How an 8 year old video game made $2 million in two days

How an 8 year old video game made $2 million in two days

What gamers are talking about, boiled down, in 1:29 minutes.

What’s being boiled down today?

Rust, a multiplayer survival game released in beta in 2013, has experienced a massive surge in worldwide popularity over the holidays.

If you stream it, they will come


What’s the fuss?

The viewership and player count of Rust has skyrocketed to record highs recently, leading to a massive payday for the developer FacePunch Studios.

The situation

Rust is a brutal game, in a good way. In the game, players start out naked with a rock and a torch on a procedurally generated (i.e. random) map where they must fend for themselves. Scavenging, crafting, and surviving is the name of the game — and it often turns violent.

Since it’s full release in 2018, Rust has always had a steady player base of 50,000 to 75,000. Recently, this has peaked to 243,988. In addition to surging viewership on Twitch, you could say Rust is having a moment.

This surge is thanks to popular video game streamers. Near the end of December, popular livestreamers such as xQc (7.4 million followers) and Pokimane (7.1 million followers) began playing together in the same “world” (aka server). By streaming their hijinks to their fans, this exposure caused a massive breakout for the game as fans wanted to get in on the action. Of course, the popularity of multiplayer games during the COVID-19 pandemic is also a factor.

Boiling it down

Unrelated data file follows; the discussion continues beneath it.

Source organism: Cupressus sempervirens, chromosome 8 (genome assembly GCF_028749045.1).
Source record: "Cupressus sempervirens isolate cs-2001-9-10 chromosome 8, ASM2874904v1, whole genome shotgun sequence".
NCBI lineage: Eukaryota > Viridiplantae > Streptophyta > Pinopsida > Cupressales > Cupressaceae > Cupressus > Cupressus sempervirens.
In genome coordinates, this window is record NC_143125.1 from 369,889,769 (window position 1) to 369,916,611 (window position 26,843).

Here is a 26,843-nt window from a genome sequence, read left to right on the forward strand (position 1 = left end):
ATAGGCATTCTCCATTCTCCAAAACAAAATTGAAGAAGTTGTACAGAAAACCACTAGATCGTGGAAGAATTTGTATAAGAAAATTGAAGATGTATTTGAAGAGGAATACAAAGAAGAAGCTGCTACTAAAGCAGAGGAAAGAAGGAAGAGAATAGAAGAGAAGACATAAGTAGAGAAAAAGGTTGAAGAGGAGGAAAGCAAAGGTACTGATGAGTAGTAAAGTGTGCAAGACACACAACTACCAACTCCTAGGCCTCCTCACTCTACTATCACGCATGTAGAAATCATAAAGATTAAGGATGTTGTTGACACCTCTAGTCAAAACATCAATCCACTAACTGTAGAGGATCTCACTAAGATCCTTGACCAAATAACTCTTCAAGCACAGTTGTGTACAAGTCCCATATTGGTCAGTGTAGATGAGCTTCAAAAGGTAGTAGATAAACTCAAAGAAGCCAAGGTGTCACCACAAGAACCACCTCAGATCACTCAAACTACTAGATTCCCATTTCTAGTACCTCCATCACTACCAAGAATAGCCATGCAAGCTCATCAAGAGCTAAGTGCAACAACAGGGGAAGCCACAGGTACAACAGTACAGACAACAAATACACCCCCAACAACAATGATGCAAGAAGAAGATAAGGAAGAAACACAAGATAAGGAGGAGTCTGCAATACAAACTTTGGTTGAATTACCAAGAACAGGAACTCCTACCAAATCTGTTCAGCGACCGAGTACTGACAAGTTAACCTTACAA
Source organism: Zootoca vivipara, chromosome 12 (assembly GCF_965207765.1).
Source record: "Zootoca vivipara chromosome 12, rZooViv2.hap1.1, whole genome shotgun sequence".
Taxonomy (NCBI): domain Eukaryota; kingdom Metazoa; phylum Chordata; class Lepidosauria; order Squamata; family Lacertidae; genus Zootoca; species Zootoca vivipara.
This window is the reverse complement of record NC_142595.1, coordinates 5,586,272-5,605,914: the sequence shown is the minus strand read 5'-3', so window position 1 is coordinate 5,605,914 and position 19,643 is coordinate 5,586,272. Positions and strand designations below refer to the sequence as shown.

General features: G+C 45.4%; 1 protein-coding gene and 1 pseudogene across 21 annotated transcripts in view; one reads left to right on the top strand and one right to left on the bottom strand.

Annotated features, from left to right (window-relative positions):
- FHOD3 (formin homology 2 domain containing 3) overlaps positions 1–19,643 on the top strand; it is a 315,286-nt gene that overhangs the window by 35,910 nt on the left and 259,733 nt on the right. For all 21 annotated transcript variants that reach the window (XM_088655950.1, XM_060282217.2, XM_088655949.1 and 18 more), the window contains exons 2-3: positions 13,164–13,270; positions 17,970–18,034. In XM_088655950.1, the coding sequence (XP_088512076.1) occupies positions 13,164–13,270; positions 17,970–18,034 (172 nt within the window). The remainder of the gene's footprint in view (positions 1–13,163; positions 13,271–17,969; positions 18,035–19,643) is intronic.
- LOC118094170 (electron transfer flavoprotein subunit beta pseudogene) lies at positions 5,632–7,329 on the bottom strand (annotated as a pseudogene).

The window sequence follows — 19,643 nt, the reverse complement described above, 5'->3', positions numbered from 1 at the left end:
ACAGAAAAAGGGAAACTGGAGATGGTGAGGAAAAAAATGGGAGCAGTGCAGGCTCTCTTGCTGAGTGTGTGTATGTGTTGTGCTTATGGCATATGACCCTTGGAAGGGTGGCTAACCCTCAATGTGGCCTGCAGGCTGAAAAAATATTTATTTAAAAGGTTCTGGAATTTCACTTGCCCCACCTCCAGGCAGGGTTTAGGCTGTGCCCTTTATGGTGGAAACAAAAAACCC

Imagine a lawless, desolate world where a man evades the clutches of Team Rocket in order to fulfill his dreams of starting a waste management company. I didn’t make that up. Rust is the perfect game for streamers because it’s an open world where the player can do whatever they want, whenever they want. This lack of structure keeps viewers engaged since they don’t entirely know what’s going to happen next.

Getting streamers to play your game is arguably the best advertising you can get as a developer. Although technically any game can be live streamed, open world/open ended games such as Minecraft, Grand Theft Auto, and World of Warcraft consistently do well in terms of views. Viewership translates into player interest, player interest translates into sales, and sales translates into updates which keep viewers engaged longer.

Thanks to streamers, player interest is at an all time high which has led to $2 million worth of sales and microtransactions in two days. The question is whether or not FacePunch Studios can keep this engagement alive for the foreseeable future.

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